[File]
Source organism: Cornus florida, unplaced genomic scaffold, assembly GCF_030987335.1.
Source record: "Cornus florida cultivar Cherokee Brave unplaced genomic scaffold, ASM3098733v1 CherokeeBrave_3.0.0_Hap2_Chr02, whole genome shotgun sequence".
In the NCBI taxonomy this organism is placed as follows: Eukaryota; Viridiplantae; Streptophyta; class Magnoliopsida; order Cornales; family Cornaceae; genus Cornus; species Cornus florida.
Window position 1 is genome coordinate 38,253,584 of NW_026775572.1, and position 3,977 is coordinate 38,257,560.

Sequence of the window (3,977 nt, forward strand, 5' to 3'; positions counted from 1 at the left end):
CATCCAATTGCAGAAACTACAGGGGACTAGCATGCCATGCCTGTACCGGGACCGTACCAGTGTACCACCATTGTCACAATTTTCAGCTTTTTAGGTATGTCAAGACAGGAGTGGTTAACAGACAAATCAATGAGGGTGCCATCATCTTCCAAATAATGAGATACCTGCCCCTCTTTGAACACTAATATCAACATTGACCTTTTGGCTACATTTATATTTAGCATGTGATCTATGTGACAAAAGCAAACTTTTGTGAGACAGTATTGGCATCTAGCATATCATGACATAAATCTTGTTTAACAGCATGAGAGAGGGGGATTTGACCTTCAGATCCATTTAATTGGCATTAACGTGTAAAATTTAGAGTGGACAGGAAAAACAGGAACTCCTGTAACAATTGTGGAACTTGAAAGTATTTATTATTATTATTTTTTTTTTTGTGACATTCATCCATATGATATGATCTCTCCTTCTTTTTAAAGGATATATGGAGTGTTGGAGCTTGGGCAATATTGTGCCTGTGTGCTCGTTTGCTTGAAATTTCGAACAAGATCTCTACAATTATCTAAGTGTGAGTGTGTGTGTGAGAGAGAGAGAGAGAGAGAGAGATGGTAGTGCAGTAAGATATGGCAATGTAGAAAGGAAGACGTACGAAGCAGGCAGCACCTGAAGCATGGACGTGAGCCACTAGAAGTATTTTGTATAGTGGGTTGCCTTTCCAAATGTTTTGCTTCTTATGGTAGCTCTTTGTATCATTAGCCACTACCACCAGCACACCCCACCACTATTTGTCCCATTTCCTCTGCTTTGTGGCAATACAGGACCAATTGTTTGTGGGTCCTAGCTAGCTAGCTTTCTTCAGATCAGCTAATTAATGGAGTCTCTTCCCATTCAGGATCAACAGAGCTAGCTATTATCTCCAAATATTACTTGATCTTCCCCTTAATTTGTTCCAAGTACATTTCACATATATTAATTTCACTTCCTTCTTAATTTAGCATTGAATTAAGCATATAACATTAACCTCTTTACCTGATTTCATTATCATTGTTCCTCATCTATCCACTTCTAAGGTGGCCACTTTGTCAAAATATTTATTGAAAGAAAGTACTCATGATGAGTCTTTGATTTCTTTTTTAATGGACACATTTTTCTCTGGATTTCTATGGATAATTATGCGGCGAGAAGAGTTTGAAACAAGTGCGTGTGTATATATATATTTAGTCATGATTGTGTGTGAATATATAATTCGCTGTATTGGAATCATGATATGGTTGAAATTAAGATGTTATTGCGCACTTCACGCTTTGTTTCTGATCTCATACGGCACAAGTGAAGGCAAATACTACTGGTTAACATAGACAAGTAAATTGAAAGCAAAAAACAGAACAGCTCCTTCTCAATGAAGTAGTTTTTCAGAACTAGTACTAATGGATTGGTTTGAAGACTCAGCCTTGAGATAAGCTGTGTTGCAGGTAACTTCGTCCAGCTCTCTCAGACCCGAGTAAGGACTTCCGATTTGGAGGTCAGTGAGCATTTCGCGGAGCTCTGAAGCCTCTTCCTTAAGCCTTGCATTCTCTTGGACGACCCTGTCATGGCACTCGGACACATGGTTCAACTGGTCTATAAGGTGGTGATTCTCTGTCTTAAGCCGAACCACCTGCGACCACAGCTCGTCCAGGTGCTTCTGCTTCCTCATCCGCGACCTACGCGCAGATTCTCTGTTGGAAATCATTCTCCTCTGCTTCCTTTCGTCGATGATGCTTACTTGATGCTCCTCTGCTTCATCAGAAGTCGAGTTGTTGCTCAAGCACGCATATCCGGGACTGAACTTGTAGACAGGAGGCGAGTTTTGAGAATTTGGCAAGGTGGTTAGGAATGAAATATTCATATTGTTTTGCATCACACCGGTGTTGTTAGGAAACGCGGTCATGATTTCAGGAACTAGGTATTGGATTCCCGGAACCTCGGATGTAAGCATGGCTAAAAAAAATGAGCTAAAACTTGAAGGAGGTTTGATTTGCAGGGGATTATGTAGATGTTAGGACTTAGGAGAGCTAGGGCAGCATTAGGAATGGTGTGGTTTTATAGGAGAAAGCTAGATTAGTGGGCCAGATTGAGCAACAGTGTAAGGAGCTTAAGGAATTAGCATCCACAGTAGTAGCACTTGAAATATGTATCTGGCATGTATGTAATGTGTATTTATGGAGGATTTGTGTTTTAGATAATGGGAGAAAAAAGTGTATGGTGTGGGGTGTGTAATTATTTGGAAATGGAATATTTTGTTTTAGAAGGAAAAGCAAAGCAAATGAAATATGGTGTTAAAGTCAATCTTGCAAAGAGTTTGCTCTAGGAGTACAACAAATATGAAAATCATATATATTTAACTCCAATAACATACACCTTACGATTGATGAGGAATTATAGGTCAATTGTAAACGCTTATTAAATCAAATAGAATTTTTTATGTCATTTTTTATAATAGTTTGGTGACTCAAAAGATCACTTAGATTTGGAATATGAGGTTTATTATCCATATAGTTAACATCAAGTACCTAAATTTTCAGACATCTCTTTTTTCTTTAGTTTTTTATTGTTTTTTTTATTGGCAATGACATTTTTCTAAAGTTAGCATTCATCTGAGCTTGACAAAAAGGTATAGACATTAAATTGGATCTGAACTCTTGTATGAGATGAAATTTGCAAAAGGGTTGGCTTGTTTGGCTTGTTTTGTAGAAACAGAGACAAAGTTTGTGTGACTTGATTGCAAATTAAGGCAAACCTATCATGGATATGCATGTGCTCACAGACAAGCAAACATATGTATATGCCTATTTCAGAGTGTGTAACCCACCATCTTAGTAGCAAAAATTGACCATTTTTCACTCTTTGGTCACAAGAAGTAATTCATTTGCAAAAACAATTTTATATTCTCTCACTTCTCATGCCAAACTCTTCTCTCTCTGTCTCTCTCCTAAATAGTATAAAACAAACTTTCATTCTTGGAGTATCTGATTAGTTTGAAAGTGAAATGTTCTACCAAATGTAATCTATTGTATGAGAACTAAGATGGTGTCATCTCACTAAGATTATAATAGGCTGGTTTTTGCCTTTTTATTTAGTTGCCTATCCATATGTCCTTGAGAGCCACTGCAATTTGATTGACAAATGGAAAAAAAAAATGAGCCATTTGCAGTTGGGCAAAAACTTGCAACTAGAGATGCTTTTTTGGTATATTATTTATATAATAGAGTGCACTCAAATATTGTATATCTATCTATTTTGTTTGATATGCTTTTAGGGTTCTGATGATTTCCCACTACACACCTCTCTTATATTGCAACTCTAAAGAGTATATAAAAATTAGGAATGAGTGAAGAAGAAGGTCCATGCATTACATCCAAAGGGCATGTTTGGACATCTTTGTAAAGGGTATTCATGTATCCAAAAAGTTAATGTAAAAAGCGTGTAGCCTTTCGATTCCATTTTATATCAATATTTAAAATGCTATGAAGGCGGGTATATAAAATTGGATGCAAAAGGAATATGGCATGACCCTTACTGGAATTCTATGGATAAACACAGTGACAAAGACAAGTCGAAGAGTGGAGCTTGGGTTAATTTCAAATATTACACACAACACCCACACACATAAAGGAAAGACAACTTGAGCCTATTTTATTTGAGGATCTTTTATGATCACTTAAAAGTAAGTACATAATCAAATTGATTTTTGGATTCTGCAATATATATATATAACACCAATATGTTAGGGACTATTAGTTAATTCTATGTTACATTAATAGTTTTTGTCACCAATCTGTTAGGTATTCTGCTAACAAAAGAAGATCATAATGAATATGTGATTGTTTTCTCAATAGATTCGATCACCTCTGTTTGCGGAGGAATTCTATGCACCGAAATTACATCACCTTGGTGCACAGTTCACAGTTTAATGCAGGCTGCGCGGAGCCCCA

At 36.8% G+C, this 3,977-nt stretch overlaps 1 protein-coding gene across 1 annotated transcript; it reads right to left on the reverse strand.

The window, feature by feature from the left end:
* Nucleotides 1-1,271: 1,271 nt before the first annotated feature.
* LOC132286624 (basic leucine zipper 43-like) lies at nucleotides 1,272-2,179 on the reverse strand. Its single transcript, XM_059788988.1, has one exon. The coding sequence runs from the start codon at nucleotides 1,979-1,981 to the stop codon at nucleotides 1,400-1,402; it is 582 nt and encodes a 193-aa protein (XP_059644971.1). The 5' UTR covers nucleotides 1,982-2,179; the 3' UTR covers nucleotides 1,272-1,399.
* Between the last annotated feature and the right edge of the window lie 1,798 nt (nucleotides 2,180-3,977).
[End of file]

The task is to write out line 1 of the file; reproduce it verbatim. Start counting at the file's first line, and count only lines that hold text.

Source organism: Cornus florida, unplaced genomic scaffold, assembly GCF_030987335.1.